I bought this book thinking it was a nonfiction accounting of the famous unsolved murder of Elizabeth Short, a.k.a. The Black Dahlia. Instead, it's aI bought this book thinking it was a nonfiction accounting of the famous unsolved murder of Elizabeth Short, a.k.a. The Black Dahlia. Instead, it's a fictional police/crime drama set around the case.
Ellroy's writing is brief and succinct, and I can see how it wouldn't appeal to every reader. Given the period in which the story is set and the harsh conditions in which the characters work as police detectives in Los Angeles, the prose is peppered with slang that some readers may find offensive due to its racist and homophobic nature.
This story follows a cop (Bleichert) who just happens to be in the right place at the right time ~ namely, on the scene when the Dahlia's corpse is discovered. His partner Blanchard becomes obsessed with the case, and when he disappears, Bleichert finds his own obsession growing. The story kept me reading and had plenty of unforeseen twists and turns that had me flipping pages to find out what happened next.
Ellroy's story solves the crime, but I have to admit that once the murderer came to light, the story would've worked best if it had ended there. After Bleichert learns who killed Short, he's at odds about what to do with that information. Then, in an uncharacteristic and gratuitous scene, a lover of Bleichert's who was involved in covering up the crime comes clean to a stranger while Bleichert overhears her confession. In this scene, Bleichert learns the motive behind the murder and what happened to Blanchard when he disappeared.
I found this too convenient and wished the author wouldn't have been so heavy-handed or eager to tie up all loose ends so poorly. It read like Ellroy got tired of writing and summed everything up in one quick chapter to appease his readers, and I felt that cheated the characters.
However, I did like the friendship between Bleichert and Blanchard (even if their names were so similar that at times it was difficult telling them apart). Perhaps it was just me, but particularly at the beginning of the story, I read more into the relationship than the author had probably intended. Let me just say that I wouldn't be surprised if there were some Bleichert/Blanchard slash stories out there.
Overall, an interesting read. It provides a lot of accurate detail on the Dahlia case that should satisfy true/unsolved crime aficionados, and is perfect for readers who enjoy gritty crime fiction. Just be forewarned that the ending might be a bit of a letdown for some....more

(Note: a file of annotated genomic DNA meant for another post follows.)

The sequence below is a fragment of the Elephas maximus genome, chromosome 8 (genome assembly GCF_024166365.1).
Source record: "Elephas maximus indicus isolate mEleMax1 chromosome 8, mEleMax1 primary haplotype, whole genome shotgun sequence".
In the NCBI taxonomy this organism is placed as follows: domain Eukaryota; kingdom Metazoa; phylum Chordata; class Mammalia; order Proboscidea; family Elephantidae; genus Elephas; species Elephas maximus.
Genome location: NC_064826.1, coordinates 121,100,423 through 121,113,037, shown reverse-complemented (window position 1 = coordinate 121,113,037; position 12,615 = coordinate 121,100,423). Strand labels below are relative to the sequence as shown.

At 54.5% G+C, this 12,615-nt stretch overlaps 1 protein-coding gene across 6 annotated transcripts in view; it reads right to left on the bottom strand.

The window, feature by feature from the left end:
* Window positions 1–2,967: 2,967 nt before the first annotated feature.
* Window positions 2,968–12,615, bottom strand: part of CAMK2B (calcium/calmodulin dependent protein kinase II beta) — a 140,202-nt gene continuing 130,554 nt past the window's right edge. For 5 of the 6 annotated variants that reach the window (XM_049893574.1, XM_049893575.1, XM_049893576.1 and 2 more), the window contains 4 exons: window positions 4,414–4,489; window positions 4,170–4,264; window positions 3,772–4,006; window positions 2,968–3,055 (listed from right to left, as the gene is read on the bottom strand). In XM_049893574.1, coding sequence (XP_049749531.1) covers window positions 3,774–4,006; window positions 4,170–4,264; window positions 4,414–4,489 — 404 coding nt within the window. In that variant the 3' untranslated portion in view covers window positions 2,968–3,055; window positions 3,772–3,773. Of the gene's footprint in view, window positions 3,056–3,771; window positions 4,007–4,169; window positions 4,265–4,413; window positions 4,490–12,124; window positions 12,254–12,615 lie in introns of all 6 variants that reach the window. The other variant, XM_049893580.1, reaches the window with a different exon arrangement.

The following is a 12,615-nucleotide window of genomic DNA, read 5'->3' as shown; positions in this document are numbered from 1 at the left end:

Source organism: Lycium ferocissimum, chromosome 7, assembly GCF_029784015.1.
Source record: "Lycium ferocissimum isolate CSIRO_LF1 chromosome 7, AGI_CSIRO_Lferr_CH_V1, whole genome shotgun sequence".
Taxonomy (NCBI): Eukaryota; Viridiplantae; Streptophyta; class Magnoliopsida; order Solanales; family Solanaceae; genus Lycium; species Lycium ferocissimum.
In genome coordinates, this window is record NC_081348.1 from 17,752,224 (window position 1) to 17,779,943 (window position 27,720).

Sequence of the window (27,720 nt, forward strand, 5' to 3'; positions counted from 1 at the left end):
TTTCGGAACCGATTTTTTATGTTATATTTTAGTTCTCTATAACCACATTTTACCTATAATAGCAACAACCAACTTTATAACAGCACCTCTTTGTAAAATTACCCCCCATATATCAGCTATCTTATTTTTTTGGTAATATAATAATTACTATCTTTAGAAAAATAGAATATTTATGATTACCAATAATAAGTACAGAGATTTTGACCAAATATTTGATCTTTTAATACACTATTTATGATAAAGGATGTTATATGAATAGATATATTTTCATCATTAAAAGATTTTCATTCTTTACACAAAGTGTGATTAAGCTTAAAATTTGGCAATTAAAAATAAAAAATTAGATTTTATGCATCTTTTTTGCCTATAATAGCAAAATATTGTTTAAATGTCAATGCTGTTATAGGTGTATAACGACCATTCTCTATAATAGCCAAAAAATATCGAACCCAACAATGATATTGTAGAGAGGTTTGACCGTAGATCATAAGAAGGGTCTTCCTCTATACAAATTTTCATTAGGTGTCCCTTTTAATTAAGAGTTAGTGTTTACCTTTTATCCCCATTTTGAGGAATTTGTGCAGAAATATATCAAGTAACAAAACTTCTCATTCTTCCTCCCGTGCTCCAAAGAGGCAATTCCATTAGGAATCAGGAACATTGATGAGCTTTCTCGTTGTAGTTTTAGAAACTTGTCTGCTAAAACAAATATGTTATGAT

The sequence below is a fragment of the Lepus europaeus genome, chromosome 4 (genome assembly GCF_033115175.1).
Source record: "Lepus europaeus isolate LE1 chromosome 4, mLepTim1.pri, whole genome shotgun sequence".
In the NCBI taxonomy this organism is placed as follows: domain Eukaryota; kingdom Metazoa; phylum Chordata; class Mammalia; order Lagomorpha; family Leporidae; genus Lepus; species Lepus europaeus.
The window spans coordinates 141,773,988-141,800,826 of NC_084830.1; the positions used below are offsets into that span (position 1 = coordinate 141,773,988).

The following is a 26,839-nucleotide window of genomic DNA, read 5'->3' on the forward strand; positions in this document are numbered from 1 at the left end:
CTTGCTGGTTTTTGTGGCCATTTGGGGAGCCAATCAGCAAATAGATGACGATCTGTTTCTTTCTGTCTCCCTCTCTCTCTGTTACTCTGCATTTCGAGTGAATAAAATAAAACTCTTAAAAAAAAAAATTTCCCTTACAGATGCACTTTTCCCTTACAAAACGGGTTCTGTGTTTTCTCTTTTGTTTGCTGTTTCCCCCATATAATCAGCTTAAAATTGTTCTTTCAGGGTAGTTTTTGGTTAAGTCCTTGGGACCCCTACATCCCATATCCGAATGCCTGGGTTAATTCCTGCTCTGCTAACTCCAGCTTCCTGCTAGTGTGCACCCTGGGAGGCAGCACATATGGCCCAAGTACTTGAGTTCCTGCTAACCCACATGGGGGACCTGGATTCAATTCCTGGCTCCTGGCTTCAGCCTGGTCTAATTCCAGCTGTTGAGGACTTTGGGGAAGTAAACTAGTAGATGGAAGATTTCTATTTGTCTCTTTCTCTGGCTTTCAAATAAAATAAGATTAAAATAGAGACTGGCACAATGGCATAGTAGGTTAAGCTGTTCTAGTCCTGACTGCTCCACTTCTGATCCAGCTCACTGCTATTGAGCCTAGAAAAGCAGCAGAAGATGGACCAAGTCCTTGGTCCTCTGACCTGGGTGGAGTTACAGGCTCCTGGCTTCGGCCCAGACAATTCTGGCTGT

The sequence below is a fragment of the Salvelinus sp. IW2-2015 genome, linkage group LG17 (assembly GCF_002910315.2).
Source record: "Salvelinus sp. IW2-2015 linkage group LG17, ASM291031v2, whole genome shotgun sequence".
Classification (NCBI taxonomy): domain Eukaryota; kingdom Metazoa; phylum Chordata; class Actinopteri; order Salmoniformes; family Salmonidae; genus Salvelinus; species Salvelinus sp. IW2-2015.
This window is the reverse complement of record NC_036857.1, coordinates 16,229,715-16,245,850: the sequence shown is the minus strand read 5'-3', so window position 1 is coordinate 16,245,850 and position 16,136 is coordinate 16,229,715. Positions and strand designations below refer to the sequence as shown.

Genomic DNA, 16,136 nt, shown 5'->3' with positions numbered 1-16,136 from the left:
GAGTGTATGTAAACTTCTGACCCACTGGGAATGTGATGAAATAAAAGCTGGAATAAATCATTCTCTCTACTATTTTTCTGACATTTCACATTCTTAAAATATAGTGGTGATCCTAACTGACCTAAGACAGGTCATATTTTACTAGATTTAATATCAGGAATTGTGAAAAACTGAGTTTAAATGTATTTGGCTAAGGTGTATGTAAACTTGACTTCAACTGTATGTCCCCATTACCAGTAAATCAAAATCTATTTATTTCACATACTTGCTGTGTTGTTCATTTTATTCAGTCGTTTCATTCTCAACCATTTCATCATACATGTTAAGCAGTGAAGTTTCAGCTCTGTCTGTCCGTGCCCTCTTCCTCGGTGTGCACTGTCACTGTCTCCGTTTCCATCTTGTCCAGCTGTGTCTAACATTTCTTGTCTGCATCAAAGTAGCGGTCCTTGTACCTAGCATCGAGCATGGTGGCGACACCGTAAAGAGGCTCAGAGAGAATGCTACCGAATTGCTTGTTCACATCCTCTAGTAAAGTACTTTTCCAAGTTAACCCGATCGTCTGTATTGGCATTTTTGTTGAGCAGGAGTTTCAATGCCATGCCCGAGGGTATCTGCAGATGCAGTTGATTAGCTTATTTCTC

Oh my. If Edward Gorey and Roman Dirge had a child, it would be as twisted and darkly humorous as Tim Burton. This is a short collection of really offOh my. If Edward Gorey and Roman Dirge had a child, it would be as twisted and darkly humorous as Tim Burton. This is a short collection of really off-the-wall poems (my favorite was "Voodoo Girl). The images that go with the stories are really fabulous.
A must for Burton fans. I'm giving my copy to my mother because I know she'll love it....more
One of the first books of King's I read. I enjoyed it a lot but think the movie is among one of his best. Unfortunately King doesn't always translateOne of the first books of King's I read. I enjoyed it a lot but think the movie is among one of his best. Unfortunately King doesn't always translate well to the big screen but in this case, he did....more
Being a huge fan of post-apocalyptic fiction, I really wanted to like this book. Told from the point of view of a young girl, it chronicles her struggBeing a huge fan of post-apocalyptic fiction, I really wanted to like this book. Told from the point of view of a young girl, it chronicles her struggle to create a "city" in which she and the other children can survive the dystopic future they find themselves in after all adults die.
While I understand the story was told from a young protagonist, I didn't like not knowing what had happened to kill the adults. A virus of some sort, I assume, but there was no mention of it nor of the children's concern for themselves as they grew older. Would they, too, succumb to the disease? Or was it a one-time thing that ran its course when the adults were dead? Why did it only attack older humans? What caused it? None of this is explored in the story, which left it a bit underdeveloped for my taste.
Also, there was no mention of the dead parents of the children who remained. I realize this may have been because the story was written several decades ago, but I find it hard to believe every single adult fled to the hospital to die while their children remained at home. There were no dead bodies rotting in bedrooms, nothing nasty decaying in the cellar, nobody left lingering on the lawns where they had fallen. The world the adults left behind was almost pristine, which made the premise of a post-apocalypse a little far-fetched to me.